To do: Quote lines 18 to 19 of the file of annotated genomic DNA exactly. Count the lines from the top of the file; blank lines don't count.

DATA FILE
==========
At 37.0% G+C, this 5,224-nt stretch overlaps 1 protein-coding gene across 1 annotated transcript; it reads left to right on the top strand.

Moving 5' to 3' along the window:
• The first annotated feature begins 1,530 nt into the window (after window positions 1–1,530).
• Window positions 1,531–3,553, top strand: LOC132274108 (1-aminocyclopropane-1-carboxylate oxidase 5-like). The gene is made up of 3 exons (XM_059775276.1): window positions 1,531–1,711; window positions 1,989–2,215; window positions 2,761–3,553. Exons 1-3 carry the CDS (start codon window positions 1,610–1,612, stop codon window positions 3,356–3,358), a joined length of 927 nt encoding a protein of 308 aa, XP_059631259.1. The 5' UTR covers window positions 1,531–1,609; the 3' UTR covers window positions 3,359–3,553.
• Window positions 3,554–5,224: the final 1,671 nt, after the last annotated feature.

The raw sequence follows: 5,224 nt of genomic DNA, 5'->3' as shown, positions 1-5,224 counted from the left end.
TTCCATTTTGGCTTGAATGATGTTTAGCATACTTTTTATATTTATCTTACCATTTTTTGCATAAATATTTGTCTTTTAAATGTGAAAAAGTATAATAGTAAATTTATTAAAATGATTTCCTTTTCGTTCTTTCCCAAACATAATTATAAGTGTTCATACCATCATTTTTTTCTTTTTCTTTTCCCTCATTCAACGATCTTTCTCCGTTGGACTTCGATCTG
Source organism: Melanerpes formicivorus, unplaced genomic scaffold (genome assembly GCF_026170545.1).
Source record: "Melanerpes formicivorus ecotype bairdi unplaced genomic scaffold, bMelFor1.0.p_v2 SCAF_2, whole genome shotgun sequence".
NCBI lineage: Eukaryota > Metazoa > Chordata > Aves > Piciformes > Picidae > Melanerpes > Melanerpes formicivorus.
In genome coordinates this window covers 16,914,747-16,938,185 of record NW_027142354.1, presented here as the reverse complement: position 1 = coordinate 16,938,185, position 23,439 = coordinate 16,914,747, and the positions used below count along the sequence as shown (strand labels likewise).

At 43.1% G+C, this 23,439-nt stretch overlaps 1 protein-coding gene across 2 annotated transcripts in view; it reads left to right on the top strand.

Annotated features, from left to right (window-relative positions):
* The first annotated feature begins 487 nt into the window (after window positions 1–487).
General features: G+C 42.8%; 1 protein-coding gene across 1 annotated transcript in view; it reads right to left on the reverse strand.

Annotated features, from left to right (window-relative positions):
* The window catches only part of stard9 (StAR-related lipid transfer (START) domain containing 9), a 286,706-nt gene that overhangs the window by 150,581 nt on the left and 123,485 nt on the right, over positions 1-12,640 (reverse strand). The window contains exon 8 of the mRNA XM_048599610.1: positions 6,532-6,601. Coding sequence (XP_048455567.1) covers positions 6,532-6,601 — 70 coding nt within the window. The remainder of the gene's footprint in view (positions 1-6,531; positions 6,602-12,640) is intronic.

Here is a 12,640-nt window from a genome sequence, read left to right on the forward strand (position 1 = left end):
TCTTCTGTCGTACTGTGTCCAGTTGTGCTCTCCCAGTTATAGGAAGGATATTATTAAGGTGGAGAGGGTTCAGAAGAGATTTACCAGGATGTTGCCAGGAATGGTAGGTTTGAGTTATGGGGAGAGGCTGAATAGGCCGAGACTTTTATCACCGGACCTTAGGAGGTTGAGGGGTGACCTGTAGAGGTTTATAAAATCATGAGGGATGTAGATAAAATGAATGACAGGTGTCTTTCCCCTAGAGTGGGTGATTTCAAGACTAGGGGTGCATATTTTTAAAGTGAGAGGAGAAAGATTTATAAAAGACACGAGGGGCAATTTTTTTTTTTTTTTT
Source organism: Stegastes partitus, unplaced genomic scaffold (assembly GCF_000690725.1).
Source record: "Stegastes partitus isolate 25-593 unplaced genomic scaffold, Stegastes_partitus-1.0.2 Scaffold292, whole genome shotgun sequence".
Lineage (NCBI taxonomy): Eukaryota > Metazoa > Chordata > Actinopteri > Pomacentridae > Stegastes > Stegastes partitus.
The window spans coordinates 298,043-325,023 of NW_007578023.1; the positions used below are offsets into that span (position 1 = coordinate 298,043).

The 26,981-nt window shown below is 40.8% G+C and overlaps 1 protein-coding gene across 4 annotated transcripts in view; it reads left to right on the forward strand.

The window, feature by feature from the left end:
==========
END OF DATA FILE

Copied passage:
Here is a 12,640-nt window from a genome sequence, read left to right on the forward strand (position 1 = left end):
TCTTCTGTCGTACTGTGTCCAGTTGTGCTCTCCCAGTTATAGGAAGGATATTATTAAGGTGGAGAGGGTTCAGAAGAGATTTACCAGGATGTTGCCAGGAATGGTAGGTTTGAGTTATGGGGAGAGGCTGAATAGGCCGAGACTTTTATCACCGGACCTTAGGAGGTTGAGGGGTGACCTGTAGAGGTTTATAAAATCATGAGGGATGTAGATAAAATGAATGACAGGTGTCTTTCCCCTAGAGTGGGTGATTTCAAGACTAGGGGTGCATATTTTTAAAGTGAGAGGAGAAAGATTTATAAAAGACACGAGGGGCAATTTTTTTTTTTTTTTT